Mangala Shri Bhuti
Interview Conducted by: Sarah Oliphant
Naomi Mattis came to Crestone in 1996 to see her daughter who was living there and found it to be ideal for practice in the Tibetan Buddhist tradition. She has been a Tibetan Buddhist practitioner for over 25 years. Naomi raved about how outstanding the community was. “I’ve lived in so many different places,” she says, “and I’ve never seen this much awareness about what would really benefit humanity and the world…there is a lot of care…in this community when something happens to somebody, immediately people get what they need.” One of Naomi’s main teachers is in Crestone, as well as Mangala Shri Bhuti’s retreat center, which has twelve cabins in a remote area for students of Kongtrul Rinpoche.
Naomi gave numerous examples of why Crestone is an excellent place for those who are in retreat, residents dedicated to a spiritual path, as well as those who need a place for quiet in a stunning natural environment. “The quiet is very important here, just getting away from city noise…what you’re aware of shifts,” she says.
One of Naomi’s main concerns is the retreat center, where people come from all over the world to take part in 100 days of meditation and Buddhist teachings. She worries that people might have misconceptions about the nature of these retreats. “People don’t just go sit in a cabin for 100 days…when you come to retreats…awareness increases when people just have open space and time…there are [specific] instructions for these practices.” She notes that there is no electricity and they have to haul water up the hill. She feels strongly that “these retreats are very meaningful, very powerful.” She notes how those who are in retreat become more aware of the wildlife and the environment of the area. “You pay so much attention to rabbits, deer…we’ve had mountain lions, bears…the deeper you go, you start thinking about life in a different way, thinking about the world as it is and the world as it could be,” says Naomi.
Naomi seems to see the Buddhist teachings that she has taken refuge in as being connected to the place– the philosophy seems to fit in well with the people and the unique environment. She explains the teachings, “There is a lot of focus on how everybody is suffering…what creates this suffering…what would have to happen to end suffering…everything is related to how the mind works…practices are all related to training your mind…you’re not just on an automatic timer doing habitual things that you’ve always done or been conditioned to do. You really start paying attention.” She feels that people who undergo a retreat “usually come out feeling a lot more compassionate…we feel we are fortunate, we are learning these lessons b/c we have these tools to work with.” She feels that one learns a method for dealing with difficulties in life.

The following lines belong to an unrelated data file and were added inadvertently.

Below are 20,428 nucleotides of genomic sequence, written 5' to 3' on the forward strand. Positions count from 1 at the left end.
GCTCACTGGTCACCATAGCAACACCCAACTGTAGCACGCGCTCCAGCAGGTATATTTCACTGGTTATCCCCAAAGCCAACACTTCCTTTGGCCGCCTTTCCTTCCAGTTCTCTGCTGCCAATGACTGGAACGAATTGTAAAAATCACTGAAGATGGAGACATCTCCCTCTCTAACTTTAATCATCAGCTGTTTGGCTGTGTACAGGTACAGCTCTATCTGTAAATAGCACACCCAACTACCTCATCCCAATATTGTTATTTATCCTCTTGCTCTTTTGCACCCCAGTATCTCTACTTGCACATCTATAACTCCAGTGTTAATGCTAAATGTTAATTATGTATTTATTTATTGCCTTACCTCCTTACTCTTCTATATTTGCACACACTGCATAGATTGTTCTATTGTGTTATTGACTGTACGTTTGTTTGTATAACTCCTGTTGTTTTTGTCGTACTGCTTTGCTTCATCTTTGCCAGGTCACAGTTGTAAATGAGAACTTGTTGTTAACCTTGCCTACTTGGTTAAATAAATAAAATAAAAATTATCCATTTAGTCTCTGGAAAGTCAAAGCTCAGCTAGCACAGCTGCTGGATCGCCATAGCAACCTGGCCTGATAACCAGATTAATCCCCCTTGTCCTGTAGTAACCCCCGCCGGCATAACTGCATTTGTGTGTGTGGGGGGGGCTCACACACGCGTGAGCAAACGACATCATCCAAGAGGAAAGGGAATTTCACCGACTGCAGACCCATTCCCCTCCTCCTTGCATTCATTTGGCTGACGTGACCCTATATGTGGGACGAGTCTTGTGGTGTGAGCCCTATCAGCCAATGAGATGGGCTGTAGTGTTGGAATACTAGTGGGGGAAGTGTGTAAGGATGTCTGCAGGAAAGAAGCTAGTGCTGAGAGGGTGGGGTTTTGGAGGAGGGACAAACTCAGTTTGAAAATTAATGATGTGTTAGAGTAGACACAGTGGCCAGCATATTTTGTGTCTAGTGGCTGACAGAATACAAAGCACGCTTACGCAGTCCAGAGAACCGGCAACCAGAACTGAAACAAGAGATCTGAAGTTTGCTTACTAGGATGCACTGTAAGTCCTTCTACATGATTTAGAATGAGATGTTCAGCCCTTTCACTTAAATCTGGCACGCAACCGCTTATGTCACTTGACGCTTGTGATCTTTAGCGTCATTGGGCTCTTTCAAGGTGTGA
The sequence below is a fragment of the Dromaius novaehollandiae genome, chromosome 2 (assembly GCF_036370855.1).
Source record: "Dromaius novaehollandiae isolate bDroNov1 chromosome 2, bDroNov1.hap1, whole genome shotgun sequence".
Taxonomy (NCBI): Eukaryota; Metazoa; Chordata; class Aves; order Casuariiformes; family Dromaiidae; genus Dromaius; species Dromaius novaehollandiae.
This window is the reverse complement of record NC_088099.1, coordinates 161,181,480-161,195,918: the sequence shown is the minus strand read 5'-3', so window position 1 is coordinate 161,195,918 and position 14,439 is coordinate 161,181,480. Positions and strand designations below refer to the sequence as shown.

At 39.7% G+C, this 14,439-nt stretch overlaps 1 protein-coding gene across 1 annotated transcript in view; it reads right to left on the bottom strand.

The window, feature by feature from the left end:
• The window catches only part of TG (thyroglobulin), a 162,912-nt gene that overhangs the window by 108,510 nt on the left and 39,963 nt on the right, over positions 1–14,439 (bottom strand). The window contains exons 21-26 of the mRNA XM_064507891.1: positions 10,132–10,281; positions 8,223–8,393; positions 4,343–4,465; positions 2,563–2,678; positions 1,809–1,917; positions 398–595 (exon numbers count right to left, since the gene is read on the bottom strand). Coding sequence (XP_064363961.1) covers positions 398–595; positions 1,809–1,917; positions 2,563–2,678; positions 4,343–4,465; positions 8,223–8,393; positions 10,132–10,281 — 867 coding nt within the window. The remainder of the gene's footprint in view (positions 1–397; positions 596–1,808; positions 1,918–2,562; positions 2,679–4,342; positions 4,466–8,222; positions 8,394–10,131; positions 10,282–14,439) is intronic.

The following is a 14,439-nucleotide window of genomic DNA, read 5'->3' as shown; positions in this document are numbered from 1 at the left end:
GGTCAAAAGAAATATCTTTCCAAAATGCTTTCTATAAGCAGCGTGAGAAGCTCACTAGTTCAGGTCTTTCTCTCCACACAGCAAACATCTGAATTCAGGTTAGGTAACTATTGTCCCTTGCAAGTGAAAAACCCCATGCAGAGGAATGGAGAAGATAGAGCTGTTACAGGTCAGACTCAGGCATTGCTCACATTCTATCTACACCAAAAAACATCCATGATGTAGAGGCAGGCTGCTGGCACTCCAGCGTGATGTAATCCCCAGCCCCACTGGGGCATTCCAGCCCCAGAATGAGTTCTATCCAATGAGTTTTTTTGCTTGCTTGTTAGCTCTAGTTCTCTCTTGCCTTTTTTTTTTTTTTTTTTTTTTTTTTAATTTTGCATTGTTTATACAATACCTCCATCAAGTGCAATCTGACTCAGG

Naomi wonders whether Buddhism is truly a religion. “The rituals express the philosophy…but I don’t know exactly what a religion is…Buddhism believes that there are beings that have awakened…they are omniscient in a sense because they have awakened…but it’s not thinking “us and them,” it’s you aspiring to become what you are.” She describes an important prayer: “May all sentient beings enjoy happiness and the root of happiness…not having suffering.” “As you go deeper, there is no separate self at all…we are all one.”
“We are all buddhas…not just one…there is infinite buddhas…buddha does not have anything we don’t…accept for one thing- awareness of being a buddha…when we realize that, we realize everyone has the potential…all we have to do is remove false positioning and habits…intention is everything…the way you asses is, is this going to benefit? Or could this possibly transform…sometimes it gets subtle…”
When asked about how the Crestone Spiritual Alliance worked together to make sure that all voices are heard, she replied, “we make all our decisions on consensus… we have to come to agreement…we never seem to have any problems coming to agreement…we share a lot, though philosophies are different… similar general way of life”
It seems that efforts towards sustainability require a tight knit community. Naomi works at the gardens at Shumei, which she describes as a sort of “cross fertilization” of religious communities helping each other.
She emphasized that a lot of people come to Crestone to visit and “it’s part of the economy of this place.” When asked whether drilling would help a struggling economy, she replied “the thing is, will it enhance our economy, or Lexam?...those of us that really want to be here, we’re going to lose our shirts…having drilling is not going to solve it (economic or energy problems).” “ I don’t know what would happen to this town…would not be appropriate place (for drilling).” Naomi felt that her retreat center would have to relocate.
Naomi feels that there is no specific landscape needed to practice Tibetan Buddhism, but some places might enhance one’s practice. “Ultimately, no, you should be able to practice anywhere…the ideal atmosphere is to be in nature…that’s in the text…to be in nature with mountains.” She notes that, “When Tibetans come here, they always say it looks like Tibet.” Crestone might be one place where Tibetan traditions can continue in exile.